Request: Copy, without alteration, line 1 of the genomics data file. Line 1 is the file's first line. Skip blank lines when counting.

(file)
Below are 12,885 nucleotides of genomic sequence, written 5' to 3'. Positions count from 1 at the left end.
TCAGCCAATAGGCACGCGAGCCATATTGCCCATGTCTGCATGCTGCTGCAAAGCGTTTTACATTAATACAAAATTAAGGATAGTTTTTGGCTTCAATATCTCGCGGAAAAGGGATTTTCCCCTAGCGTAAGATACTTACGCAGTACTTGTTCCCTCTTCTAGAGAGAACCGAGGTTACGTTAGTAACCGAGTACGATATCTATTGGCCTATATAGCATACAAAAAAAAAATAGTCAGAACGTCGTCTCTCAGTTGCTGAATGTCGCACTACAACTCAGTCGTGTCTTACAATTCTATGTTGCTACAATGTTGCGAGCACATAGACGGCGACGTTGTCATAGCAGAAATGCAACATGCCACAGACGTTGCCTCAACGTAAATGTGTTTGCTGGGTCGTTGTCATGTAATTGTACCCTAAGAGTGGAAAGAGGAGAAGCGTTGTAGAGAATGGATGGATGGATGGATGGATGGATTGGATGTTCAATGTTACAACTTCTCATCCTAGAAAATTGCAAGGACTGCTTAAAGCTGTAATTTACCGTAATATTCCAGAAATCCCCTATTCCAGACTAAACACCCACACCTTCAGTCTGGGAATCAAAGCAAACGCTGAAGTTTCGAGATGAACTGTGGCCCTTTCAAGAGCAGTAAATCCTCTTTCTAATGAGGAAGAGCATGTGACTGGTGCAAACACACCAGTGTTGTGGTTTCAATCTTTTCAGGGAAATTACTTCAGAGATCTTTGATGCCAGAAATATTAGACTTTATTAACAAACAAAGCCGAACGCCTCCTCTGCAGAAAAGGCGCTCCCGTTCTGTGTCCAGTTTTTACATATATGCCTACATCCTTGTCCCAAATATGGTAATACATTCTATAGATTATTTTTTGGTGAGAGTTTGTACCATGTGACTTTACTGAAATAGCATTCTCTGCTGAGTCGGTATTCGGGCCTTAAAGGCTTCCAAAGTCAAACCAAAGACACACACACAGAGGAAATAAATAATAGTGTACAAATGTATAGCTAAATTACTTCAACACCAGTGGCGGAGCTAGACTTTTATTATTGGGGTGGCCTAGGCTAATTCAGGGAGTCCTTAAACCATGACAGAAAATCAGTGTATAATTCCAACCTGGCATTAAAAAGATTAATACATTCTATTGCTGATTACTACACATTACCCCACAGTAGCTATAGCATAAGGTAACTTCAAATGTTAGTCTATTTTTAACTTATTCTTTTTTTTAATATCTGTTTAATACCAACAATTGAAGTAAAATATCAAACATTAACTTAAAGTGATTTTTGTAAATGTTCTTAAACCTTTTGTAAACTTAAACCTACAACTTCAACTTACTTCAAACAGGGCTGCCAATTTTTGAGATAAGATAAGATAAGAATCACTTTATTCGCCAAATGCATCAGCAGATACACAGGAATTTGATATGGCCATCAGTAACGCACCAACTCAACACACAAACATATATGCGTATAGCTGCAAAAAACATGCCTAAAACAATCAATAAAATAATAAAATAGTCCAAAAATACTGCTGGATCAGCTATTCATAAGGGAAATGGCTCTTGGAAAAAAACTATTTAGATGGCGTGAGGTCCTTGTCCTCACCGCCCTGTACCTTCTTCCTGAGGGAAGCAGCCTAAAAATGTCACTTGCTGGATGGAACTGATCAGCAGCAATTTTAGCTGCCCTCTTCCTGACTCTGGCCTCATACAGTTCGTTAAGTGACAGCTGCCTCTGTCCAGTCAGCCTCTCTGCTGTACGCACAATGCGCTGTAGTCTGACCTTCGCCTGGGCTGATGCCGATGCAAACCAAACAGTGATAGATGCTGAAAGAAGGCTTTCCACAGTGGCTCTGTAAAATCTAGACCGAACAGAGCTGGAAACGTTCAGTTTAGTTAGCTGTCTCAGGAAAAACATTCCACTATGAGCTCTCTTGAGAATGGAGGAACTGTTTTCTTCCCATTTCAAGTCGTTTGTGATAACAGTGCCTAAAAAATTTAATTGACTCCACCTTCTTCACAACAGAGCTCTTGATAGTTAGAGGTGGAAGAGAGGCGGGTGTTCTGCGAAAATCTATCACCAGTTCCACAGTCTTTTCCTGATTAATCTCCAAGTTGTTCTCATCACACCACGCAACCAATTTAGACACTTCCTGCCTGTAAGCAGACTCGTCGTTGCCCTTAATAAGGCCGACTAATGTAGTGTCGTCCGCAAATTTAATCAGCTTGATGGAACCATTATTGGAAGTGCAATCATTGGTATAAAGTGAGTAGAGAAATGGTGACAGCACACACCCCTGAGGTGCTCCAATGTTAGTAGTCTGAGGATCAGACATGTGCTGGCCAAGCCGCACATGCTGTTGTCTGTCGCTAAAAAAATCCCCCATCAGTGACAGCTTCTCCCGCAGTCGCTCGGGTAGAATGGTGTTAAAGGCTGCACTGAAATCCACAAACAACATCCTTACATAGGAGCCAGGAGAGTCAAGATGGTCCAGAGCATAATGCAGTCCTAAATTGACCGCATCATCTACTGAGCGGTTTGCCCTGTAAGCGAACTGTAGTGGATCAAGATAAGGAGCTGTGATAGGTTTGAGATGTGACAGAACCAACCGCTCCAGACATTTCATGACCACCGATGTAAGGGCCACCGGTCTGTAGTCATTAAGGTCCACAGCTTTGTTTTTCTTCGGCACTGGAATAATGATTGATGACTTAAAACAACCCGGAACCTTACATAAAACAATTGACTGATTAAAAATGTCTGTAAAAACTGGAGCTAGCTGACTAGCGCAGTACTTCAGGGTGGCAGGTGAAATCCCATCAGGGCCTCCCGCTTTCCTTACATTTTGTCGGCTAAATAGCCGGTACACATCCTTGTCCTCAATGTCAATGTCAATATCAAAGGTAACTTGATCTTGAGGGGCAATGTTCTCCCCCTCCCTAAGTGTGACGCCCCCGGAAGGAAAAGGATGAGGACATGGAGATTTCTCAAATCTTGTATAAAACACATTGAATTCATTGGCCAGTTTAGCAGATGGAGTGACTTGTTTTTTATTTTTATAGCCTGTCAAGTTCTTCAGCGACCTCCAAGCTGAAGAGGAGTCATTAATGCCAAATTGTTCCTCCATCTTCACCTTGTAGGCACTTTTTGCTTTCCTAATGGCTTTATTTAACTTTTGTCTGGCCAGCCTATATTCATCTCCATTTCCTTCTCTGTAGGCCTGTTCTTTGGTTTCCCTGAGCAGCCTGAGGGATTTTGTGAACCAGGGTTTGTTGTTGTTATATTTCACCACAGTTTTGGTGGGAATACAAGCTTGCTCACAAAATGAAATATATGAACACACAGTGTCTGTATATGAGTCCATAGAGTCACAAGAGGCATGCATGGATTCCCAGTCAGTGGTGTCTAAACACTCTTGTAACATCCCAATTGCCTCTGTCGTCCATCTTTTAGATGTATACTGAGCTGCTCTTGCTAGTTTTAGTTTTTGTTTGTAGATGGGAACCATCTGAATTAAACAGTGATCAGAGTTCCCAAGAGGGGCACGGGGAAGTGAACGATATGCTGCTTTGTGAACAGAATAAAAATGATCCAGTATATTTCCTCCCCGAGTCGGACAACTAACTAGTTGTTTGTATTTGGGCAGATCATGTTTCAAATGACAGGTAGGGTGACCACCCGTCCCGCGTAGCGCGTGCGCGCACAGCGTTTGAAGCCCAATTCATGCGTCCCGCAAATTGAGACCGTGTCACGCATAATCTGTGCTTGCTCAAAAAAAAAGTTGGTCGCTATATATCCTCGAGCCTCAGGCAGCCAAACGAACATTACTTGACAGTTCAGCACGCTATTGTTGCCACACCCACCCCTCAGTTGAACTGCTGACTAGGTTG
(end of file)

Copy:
Below are 12,885 nucleotides of genomic sequence, written 5' to 3'. Positions count from 1 at the left end.